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New Zealanders – a nation of job hoppers?

New Zealanders change jobs often. Of those of us who earn wages and salaries, half have been employed in our present job for less than 18 months.
  • Image, newspapers stacked up highlighting the jobs sections.

    How long New Zealanders stay in their jobs

    New Zealanders change jobs often. Of those of us who earn wages and salaries, half have been employed in our present job for less than 18 months.

    The most-common amount of time we spend in our job is one to three months. This may reflect the number of people on shorter-term contracts and temping. However, there are many employees who have frequent job changes, with over 250,000 wage and salary earners starting a new role every three months.

    Graph showing job tenure in teh 2011 tax year.

    Worker turnover rate measures workforce stability

    The worker turnover rate measures the stability of the workforce, by using the number of new employees who are hired and the number of employees who leave their job.

    A high worker turnover rate indicates a large number of people moving around, and in and out of, the workforce. A low rate indicates greater workforce stability, which could indicate greater employee happiness in their jobs. However, it could also suggest it is harder for people to move between jobs.

    Younger workers and smaller firms have a higher turnover rate

    In 2011, about one in seven workers came or went from a job in any given quarter. This means that in a team of seven people, on average you can expect one to no longer be working in the same job after three months.

    Women have a marginally higher worker turnover rate. Younger workers also have a higher rate, with one in four youth (15–24 years) changing their workplace in any three months. Workers aged 40 years and over have a much lower turnover rate, with only one in ten workers leaving in a three-month period.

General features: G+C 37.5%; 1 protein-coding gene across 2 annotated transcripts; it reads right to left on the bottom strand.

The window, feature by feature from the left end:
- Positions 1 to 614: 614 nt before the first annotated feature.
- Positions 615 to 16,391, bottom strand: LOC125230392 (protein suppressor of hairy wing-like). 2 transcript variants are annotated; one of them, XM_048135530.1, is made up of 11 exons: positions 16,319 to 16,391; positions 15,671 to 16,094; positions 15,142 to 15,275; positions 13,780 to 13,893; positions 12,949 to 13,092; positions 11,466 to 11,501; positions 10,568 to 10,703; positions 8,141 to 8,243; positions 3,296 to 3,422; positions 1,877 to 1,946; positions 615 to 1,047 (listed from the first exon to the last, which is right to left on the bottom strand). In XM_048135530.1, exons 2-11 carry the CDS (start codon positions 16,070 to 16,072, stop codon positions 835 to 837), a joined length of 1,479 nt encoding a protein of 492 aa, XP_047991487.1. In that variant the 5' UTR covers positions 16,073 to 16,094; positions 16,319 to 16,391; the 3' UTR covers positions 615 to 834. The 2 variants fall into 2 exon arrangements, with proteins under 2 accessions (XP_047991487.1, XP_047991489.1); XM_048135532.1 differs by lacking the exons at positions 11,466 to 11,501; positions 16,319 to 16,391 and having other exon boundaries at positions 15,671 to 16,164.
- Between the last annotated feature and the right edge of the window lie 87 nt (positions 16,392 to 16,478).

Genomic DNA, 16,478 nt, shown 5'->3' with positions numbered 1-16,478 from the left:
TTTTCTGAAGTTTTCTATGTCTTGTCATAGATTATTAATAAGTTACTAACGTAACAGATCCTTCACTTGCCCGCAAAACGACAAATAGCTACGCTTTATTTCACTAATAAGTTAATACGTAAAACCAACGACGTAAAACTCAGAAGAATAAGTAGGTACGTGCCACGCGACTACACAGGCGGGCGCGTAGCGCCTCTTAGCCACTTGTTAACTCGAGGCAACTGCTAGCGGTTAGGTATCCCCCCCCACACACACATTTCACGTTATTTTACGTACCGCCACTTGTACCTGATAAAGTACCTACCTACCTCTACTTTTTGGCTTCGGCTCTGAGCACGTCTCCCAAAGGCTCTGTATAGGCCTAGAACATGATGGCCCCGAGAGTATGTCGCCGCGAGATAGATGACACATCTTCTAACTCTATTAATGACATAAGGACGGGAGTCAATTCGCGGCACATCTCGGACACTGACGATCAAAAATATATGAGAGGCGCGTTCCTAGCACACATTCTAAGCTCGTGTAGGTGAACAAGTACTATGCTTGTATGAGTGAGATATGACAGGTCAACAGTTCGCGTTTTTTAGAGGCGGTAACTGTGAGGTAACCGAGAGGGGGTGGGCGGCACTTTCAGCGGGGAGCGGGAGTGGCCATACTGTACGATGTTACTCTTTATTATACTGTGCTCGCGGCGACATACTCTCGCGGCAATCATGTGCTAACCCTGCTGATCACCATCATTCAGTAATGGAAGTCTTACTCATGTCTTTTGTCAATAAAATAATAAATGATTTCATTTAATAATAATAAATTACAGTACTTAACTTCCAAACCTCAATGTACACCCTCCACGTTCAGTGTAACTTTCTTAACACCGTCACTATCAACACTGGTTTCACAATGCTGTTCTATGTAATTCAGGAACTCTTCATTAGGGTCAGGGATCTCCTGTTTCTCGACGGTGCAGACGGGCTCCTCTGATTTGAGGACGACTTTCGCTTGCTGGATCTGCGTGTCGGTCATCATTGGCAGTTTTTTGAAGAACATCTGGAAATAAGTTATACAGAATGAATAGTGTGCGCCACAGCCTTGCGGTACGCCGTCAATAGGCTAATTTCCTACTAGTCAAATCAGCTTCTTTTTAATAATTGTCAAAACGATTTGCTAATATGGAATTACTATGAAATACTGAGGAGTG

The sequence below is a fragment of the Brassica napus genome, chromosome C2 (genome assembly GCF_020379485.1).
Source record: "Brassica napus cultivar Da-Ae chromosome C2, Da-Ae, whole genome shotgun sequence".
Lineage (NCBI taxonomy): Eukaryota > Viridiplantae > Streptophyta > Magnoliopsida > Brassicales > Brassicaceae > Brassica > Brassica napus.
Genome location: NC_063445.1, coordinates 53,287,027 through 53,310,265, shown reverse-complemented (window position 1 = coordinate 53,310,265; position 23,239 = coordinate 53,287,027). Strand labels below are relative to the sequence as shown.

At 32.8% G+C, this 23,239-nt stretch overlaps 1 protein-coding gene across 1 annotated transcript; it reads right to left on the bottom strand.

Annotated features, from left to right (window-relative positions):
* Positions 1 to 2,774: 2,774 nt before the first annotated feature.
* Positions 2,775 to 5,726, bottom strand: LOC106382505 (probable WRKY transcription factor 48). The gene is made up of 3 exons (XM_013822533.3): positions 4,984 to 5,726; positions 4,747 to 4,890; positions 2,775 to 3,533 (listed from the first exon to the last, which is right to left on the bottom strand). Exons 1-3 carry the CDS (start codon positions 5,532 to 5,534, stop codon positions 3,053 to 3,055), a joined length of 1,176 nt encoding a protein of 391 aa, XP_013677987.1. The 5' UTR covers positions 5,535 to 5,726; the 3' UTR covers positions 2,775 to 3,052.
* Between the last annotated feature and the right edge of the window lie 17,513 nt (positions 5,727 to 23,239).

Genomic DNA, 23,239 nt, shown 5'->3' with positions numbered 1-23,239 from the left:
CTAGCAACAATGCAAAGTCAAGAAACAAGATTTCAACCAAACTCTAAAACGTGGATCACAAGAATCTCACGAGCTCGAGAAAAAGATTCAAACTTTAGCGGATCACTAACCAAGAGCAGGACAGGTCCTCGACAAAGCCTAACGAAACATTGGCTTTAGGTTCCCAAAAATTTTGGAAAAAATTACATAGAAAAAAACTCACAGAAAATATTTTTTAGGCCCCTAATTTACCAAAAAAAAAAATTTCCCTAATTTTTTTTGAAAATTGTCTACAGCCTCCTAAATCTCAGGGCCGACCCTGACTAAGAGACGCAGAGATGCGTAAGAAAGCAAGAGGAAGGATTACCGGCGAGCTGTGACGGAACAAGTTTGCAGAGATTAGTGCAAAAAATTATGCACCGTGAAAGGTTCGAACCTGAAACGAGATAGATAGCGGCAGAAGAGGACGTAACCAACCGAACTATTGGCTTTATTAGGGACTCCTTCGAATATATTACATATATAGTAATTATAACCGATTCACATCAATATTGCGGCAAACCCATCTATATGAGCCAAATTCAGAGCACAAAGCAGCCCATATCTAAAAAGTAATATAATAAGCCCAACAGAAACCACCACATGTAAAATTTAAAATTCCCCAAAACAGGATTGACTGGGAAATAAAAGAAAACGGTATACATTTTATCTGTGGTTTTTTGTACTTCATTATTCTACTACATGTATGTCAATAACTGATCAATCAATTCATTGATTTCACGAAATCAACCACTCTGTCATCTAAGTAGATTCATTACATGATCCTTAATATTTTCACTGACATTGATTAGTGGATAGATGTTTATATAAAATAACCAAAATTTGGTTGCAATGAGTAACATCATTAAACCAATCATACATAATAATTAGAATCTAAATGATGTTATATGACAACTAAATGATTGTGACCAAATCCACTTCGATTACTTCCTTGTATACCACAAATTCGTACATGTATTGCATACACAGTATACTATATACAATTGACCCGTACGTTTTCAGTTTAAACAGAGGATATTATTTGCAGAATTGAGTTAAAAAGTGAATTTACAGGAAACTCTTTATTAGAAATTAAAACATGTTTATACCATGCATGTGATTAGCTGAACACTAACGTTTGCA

The worker turnover rate also differs between small, medium, and large firms. Turnover tends to be higher for smaller firms than larger firms, suggesting there’s more job movement at smaller firms.

    Graph showing workover turner rate.

    Where our job turnover data comes from

    Statistics NZ’s Linked Employer-Employee Data (LEED) uses existing administrative data drawn from the taxation system, together with business data from our Business Frame.

    LEED provides statistics on filled jobs, job flows, worker flows, mean and median earnings for continuing jobs and new hires, and total earnings for wage and salary earners. This information gives an insight into the operation of New Zealand's labour market and helps explain the causes of overall movements and changes in the labour market.

    Unless otherwise noted, data in this article relates to 2011.

    Source: Statistics New Zealand

Workers aged 40 years and over have a much lower turnover rate.
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